We are taking on water, signals for help are ignored, our leaders have abandoned ship

IFAA featured The Raft of the Medusa by French artist Theodore Gericault as the cover picture for the latest issue of its flagship journal, New Agenda. A grim portrayal of human suffering, our aim was not to shock readers or cause dismay. This painting, which now hangs in the Louvre in Paris, was chosen as a symbol of our time and place. It powerfully captures the current national mood of despair.

As a country we are sinking fast. Our leaders have chosen their own interests over the common good and – without belabouring the symbolism – have cast citizens adrift in a sea of despair. It’s a heavy-handed metaphor but it speaks to us as a nation. We are taking on water and our signals for help are going unnoticed.

Gericault’s painting caused an outcry when it was first publicly exhibited in France in 1819. It was roundly denounced for showing compassion for the individual suffering of the poor and lowly – all of which was unusual for the time. Salon art traditionally featured the powerful and noble attending gracious occasions, and steered away from real- life drama.

For those unfamiliar with this piece of art, it depicts the aftermath of the 1816 shipwreck of French Navy frigate Medusa off the coast of Senegal, while on a journey to transport French officials to reclaim the territory as a colony. The captain with his senior officers and a handful of politicians, commandeered the few available lifeboats, leaving some 150 crew, slaves and destitute passengers adrift on a hastily improvised raft.

After a 13-day ordeal, 15 survivors were found alive, five of whom died within days of their rescue, making this painting a not-very-subtle political statement about the rich and powerful, their determined self-interest and their cruel disregard for the rest.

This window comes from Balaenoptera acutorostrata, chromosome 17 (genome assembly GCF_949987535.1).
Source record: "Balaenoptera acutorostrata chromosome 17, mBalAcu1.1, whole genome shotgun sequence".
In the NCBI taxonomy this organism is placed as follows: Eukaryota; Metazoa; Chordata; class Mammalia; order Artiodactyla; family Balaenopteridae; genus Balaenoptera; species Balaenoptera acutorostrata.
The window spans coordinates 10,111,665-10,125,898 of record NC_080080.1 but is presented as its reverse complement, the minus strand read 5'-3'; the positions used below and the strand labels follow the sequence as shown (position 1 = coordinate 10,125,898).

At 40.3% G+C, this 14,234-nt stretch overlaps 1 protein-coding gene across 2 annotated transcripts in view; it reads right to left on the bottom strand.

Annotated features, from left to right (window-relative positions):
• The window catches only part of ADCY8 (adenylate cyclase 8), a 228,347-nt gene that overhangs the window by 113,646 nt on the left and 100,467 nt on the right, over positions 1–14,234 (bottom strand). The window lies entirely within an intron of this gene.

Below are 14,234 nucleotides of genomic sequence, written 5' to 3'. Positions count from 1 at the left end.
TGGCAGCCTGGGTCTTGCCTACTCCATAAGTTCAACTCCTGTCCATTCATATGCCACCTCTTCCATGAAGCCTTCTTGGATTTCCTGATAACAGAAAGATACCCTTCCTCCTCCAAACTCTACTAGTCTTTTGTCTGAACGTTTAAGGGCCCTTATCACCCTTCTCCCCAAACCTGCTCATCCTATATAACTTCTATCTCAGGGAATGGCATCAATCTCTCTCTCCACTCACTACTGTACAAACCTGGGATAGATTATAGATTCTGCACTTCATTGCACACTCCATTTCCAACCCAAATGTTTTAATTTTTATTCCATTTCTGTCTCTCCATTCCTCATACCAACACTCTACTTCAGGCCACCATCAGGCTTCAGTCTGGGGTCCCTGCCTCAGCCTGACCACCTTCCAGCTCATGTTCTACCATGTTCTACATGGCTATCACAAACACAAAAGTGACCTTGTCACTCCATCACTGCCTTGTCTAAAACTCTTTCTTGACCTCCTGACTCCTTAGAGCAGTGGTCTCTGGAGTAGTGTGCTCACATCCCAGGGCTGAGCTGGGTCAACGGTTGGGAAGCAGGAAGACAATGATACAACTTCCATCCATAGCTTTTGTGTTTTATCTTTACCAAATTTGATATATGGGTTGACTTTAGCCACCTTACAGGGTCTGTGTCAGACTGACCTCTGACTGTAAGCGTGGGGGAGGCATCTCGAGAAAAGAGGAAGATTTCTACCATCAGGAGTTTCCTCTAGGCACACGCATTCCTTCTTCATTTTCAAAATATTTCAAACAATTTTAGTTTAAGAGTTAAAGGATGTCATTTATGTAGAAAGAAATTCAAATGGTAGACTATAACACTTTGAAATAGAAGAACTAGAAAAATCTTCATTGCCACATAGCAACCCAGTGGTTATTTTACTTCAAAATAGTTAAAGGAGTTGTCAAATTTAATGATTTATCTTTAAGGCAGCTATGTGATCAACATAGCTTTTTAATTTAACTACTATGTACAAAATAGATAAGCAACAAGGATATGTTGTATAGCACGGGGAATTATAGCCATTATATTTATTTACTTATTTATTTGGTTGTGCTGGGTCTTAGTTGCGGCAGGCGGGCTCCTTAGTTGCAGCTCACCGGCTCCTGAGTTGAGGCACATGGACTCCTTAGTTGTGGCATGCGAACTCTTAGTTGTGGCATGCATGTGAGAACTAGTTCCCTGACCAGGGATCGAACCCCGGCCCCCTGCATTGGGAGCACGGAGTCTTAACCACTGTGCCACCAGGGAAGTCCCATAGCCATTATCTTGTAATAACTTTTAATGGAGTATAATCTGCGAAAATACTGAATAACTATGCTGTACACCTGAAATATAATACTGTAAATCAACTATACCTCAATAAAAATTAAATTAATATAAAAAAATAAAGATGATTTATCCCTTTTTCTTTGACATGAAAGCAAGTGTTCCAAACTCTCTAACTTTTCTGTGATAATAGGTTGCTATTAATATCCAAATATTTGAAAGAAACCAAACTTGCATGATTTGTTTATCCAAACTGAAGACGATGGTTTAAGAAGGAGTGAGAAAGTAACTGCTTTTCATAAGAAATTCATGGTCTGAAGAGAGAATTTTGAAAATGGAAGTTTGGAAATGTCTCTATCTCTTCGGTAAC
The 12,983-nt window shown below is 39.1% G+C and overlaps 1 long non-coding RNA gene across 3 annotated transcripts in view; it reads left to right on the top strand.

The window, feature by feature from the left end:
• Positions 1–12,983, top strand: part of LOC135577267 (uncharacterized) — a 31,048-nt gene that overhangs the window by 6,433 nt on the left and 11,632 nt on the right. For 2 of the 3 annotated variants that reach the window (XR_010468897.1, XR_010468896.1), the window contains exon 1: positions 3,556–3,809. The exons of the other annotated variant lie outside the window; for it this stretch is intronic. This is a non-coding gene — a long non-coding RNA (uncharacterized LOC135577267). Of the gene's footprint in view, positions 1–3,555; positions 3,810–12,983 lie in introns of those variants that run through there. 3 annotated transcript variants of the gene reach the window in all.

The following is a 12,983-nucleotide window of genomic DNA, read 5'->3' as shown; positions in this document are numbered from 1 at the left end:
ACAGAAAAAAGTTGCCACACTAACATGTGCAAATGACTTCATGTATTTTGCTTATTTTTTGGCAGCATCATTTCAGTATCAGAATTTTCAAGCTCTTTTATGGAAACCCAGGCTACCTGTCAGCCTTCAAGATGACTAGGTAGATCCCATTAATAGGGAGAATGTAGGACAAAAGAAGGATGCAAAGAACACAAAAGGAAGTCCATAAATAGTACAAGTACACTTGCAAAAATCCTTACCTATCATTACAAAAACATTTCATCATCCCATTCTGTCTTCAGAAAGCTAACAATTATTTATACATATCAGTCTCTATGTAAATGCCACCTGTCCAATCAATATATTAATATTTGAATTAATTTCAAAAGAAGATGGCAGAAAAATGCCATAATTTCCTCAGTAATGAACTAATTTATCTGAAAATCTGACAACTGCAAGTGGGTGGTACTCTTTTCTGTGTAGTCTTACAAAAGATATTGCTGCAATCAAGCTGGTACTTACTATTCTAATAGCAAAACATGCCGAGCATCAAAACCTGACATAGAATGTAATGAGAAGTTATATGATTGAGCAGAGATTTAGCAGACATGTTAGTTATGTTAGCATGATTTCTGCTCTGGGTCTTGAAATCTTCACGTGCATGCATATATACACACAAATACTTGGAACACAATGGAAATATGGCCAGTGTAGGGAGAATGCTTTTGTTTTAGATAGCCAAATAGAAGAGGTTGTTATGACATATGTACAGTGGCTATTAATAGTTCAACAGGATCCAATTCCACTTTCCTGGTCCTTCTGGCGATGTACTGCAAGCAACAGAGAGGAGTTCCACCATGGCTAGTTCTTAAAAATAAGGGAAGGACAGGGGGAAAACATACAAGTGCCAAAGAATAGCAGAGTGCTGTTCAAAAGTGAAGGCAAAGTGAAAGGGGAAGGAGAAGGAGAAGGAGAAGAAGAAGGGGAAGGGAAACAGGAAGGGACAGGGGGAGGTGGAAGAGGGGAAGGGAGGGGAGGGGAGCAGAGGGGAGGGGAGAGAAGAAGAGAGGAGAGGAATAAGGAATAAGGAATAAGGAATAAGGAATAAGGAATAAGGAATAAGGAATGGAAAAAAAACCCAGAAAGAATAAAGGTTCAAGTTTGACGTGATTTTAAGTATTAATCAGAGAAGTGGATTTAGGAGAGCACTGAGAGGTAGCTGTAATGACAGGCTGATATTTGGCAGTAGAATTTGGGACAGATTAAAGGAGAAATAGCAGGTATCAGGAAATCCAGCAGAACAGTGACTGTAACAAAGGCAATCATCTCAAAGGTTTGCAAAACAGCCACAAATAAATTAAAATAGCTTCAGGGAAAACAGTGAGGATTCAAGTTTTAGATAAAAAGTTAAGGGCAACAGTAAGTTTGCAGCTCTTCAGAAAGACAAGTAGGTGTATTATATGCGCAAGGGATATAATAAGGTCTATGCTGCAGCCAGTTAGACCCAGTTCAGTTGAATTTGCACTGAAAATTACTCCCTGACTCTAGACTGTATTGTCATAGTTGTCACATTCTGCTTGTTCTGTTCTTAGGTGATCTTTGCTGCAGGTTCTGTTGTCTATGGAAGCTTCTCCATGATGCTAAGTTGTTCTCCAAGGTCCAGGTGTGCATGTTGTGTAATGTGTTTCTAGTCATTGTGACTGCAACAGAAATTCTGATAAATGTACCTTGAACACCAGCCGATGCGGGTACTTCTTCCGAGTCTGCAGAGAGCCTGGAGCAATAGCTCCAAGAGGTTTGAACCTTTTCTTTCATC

Why refer to a 19th century European painting to tell us what we already know about the corruption and incompetence of those in positions of power who cruelly abandon the poor and powerless?

In the wake of our own steadily unfolding shipwreck what particularly resonates for us in South Africa is the apparently widely known lack of experience of the captain who was reported to be a political appointment with connections in the French monarchy who gained his rank despite his clear incompetence.

As it did then, Gericault’s painting exposed scandalous political implications and continues to loudly and boldly speak truth to power …

… and the story goes that despite a promise to tow the raft behind them to safety, an officer in the governor’s lifeboat took an axe and cut through the rope to prevent it impeding the progress of the lifeboats, casting the raft adrift in the open ocean and abandoning its passengers without any means of navigating to shore.

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